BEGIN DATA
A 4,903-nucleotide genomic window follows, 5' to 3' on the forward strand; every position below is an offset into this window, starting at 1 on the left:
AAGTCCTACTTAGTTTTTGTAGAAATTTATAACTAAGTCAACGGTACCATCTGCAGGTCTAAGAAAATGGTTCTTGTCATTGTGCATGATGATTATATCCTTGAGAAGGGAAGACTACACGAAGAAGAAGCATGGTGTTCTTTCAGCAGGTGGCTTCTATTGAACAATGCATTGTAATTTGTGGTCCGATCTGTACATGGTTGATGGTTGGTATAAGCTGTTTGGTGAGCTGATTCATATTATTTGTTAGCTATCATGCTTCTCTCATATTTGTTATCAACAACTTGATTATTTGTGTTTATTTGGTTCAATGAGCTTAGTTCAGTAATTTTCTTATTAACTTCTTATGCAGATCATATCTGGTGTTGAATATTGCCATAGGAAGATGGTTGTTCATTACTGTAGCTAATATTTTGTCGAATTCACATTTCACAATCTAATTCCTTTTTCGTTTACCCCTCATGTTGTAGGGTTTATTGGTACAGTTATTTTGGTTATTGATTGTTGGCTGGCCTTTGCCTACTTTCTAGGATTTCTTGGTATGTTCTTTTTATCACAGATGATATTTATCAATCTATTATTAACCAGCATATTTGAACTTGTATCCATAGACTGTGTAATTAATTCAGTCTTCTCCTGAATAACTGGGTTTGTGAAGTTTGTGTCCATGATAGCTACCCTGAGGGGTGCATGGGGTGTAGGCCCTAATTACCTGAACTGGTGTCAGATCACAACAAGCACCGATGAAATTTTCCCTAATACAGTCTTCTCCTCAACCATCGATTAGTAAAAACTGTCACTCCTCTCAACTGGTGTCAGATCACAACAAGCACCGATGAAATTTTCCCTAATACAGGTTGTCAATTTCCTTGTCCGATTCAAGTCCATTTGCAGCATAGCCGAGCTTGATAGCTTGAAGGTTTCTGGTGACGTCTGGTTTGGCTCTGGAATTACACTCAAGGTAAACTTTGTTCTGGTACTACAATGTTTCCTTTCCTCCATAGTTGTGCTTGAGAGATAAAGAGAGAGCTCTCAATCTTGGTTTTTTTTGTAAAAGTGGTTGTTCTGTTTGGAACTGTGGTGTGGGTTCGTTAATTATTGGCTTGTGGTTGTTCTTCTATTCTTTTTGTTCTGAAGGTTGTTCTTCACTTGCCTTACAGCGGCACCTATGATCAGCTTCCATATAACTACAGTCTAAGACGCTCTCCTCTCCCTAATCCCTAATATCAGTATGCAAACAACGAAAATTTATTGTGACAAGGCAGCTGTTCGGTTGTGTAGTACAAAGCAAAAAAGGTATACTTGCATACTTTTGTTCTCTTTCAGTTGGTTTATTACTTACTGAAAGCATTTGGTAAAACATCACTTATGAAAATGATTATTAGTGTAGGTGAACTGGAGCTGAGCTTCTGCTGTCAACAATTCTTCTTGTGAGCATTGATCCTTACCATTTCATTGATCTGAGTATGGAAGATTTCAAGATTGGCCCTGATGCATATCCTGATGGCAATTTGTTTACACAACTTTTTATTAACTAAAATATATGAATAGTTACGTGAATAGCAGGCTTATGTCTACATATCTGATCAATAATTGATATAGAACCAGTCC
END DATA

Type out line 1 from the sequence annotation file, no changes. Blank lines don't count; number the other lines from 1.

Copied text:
A 4,903-nucleotide genomic window follows, 5' to 3' on the forward strand; every position below is an offset into this window, starting at 1 on the left: